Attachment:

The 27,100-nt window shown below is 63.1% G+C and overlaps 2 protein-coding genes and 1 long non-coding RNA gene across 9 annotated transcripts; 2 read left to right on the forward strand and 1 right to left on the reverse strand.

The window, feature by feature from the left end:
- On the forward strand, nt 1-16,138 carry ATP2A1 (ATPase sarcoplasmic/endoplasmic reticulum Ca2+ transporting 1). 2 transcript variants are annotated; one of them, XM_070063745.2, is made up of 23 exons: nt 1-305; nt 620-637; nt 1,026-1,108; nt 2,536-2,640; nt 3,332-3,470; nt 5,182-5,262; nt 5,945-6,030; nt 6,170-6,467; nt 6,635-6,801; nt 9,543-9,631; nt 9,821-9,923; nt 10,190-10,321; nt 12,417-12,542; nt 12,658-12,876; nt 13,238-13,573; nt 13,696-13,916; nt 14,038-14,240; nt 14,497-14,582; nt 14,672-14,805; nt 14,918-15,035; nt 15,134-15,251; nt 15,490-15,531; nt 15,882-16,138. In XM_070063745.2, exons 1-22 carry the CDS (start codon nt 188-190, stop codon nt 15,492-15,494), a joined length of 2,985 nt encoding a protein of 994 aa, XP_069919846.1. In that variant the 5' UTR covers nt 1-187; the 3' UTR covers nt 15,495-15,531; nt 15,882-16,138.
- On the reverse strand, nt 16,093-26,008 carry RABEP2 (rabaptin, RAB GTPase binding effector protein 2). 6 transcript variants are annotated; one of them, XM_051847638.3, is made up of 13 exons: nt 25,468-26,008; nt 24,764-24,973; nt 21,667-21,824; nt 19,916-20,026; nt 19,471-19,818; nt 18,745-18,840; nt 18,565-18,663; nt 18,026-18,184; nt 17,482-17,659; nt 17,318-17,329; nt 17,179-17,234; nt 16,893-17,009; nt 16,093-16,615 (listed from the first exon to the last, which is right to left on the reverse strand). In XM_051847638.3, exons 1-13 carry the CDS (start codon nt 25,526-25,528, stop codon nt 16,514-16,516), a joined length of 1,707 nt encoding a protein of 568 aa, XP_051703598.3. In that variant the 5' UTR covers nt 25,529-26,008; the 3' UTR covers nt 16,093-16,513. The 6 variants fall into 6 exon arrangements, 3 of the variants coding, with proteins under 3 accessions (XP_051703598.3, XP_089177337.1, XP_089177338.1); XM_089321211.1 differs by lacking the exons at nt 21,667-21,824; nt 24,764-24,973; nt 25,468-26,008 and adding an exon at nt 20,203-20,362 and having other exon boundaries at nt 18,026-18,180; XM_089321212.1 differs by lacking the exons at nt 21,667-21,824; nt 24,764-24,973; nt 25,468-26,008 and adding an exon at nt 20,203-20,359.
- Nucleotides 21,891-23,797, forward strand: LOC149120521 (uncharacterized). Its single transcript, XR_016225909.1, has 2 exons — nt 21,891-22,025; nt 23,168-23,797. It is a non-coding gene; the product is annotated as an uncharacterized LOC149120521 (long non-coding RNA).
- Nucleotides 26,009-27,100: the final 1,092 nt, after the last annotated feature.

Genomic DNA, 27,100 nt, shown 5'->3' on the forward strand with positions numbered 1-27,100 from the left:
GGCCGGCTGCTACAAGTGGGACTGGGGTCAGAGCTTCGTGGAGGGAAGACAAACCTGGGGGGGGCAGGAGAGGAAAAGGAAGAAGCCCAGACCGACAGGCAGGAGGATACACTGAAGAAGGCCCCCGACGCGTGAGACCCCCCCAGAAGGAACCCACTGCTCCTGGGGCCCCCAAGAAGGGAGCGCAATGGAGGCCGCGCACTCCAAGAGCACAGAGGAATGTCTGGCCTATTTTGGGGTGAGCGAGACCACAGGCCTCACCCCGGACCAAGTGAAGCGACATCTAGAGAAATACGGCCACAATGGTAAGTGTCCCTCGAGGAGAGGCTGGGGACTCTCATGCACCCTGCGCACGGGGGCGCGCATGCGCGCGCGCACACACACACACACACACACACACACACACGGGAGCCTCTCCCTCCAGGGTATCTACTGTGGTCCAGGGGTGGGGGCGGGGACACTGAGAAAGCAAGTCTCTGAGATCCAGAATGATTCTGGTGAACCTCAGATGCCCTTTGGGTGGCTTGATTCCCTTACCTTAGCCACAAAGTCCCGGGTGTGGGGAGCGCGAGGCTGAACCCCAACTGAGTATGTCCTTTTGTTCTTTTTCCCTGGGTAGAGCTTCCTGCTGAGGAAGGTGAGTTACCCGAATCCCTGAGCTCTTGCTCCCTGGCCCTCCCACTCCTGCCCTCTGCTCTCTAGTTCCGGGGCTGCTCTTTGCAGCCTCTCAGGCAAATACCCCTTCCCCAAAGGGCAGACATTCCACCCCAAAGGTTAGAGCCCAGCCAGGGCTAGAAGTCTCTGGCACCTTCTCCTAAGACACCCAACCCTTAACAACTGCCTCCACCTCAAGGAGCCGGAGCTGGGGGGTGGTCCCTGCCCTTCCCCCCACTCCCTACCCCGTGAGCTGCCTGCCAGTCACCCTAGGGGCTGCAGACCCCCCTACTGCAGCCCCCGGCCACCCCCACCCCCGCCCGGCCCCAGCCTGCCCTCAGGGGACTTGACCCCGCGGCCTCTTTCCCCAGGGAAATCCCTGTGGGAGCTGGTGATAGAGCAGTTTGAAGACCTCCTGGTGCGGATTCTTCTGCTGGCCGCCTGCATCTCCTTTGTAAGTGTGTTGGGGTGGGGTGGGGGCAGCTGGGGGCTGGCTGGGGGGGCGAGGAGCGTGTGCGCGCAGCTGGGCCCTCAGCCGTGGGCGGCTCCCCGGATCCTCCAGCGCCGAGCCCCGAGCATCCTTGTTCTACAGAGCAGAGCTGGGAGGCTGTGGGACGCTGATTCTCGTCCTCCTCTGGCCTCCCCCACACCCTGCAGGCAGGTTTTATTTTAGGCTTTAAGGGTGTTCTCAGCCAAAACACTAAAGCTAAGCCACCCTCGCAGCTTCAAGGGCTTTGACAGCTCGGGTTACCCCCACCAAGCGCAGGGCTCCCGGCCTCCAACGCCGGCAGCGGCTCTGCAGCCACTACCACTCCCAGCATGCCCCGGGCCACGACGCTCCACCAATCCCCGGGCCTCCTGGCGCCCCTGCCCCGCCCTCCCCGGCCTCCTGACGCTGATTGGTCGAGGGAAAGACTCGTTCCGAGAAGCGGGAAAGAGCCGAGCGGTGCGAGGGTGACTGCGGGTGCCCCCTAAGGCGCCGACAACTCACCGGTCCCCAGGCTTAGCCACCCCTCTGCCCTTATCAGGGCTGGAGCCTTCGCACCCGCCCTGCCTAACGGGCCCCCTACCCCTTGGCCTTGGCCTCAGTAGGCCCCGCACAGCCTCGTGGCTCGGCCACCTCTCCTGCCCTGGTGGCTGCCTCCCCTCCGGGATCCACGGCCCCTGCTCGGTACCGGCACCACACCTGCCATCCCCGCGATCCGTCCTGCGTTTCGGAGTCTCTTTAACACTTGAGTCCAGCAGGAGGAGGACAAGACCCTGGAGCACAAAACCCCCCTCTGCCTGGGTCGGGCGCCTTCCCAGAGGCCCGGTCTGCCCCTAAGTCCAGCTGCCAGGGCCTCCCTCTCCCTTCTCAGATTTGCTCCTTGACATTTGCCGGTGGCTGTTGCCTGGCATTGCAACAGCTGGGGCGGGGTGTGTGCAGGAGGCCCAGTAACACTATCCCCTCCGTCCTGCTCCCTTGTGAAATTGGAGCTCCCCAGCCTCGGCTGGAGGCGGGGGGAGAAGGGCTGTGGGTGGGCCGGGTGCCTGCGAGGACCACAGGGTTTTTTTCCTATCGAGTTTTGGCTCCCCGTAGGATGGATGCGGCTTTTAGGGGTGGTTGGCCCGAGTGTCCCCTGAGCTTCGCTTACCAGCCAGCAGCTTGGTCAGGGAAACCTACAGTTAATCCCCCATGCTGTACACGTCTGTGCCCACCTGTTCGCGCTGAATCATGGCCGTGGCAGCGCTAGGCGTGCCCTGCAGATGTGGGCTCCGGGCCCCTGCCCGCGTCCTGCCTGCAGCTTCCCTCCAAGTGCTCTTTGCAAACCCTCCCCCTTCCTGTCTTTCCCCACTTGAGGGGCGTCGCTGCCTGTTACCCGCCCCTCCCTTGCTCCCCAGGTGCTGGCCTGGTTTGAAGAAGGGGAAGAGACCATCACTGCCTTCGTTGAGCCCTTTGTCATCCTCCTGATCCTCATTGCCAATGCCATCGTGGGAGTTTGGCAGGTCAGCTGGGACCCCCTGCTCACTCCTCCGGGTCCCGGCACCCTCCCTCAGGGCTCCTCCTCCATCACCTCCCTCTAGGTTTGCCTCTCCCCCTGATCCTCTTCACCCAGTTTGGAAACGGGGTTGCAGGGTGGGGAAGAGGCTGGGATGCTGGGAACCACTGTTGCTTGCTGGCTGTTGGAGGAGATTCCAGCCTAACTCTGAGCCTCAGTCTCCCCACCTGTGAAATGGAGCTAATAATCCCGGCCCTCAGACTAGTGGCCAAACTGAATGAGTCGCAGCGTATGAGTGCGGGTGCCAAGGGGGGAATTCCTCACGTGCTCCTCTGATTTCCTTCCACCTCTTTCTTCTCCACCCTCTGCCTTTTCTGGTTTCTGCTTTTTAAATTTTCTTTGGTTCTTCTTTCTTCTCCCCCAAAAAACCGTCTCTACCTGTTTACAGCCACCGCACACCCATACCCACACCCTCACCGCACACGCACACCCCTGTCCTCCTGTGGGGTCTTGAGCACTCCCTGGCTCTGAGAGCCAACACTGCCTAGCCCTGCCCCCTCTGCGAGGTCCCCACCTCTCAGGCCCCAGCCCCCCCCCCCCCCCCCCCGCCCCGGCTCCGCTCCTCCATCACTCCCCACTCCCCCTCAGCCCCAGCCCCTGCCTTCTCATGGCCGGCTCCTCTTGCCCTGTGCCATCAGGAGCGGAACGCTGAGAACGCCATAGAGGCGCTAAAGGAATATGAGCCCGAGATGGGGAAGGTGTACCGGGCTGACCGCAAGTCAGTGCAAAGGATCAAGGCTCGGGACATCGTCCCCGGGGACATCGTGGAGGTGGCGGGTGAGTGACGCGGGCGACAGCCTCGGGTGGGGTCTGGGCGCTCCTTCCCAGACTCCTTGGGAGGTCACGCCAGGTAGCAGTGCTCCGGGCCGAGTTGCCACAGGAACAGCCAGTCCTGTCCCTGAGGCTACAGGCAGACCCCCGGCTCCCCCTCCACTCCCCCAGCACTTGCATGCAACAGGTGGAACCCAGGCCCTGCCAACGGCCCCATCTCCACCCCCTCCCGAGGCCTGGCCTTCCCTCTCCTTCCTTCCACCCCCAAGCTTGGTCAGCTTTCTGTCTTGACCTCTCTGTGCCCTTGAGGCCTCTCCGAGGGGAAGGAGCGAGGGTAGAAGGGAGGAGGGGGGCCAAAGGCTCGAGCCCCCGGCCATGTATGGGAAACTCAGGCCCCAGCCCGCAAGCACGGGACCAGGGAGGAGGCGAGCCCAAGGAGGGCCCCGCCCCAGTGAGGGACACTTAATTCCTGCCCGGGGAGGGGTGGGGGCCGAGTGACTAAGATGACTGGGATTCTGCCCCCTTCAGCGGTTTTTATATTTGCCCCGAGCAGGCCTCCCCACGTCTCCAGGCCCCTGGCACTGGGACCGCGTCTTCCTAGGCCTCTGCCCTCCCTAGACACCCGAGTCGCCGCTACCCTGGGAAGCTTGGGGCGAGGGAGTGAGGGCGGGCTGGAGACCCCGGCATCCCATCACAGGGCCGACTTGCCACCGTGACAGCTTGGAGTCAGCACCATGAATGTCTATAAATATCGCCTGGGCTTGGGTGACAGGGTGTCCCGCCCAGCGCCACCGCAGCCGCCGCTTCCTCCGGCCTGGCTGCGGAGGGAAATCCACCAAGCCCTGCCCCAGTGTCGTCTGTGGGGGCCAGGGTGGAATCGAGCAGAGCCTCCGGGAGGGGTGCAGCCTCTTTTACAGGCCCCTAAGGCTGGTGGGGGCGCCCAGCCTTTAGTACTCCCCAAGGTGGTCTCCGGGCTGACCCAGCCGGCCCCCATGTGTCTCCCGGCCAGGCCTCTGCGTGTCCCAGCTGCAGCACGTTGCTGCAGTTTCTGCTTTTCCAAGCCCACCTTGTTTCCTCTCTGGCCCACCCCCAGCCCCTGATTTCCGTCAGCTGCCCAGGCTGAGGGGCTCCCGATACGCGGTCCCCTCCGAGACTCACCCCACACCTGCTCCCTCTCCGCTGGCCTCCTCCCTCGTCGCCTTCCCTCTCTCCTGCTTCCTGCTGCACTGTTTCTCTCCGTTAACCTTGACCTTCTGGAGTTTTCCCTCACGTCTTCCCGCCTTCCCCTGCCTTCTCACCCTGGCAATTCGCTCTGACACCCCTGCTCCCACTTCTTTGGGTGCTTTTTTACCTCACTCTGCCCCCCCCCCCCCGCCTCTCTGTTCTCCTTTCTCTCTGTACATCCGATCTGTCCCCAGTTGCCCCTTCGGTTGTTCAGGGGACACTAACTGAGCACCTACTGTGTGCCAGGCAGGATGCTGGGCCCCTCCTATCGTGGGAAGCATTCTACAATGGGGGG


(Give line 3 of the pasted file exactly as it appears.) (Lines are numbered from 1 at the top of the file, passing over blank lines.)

- On the forward strand, nt 1-16,138 carry ATP2A1 (ATPase sarcoplasmic/endoplasmic reticulum Ca2+ transporting 1). 2 transcript variants are annotated; one of them, XM_070063745.2, is made up of 23 exons: nt 1-305; nt 620-637; nt 1,026-1,108; nt 2,536-2,640; nt 3,332-3,470; nt 5,182-5,262; nt 5,945-6,030; nt 6,170-6,467; nt 6,635-6,801; nt 9,543-9,631; nt 9,821-9,923; nt 10,190-10,321; nt 12,417-12,542; nt 12,658-12,876; nt 13,238-13,573; nt 13,696-13,916; nt 14,038-14,240; nt 14,497-14,582; nt 14,672-14,805; nt 14,918-15,035; nt 15,134-15,251; nt 15,490-15,531; nt 15,882-16,138. In XM_070063745.2, exons 1-22 carry the CDS (start codon nt 188-190, stop codon nt 15,492-15,494), a joined length of 2,985 nt encoding a protein of 994 aa, XP_069919846.1. In that variant the 5' UTR covers nt 1-187; the 3' UTR covers nt 15,495-15,531; nt 15,882-16,138.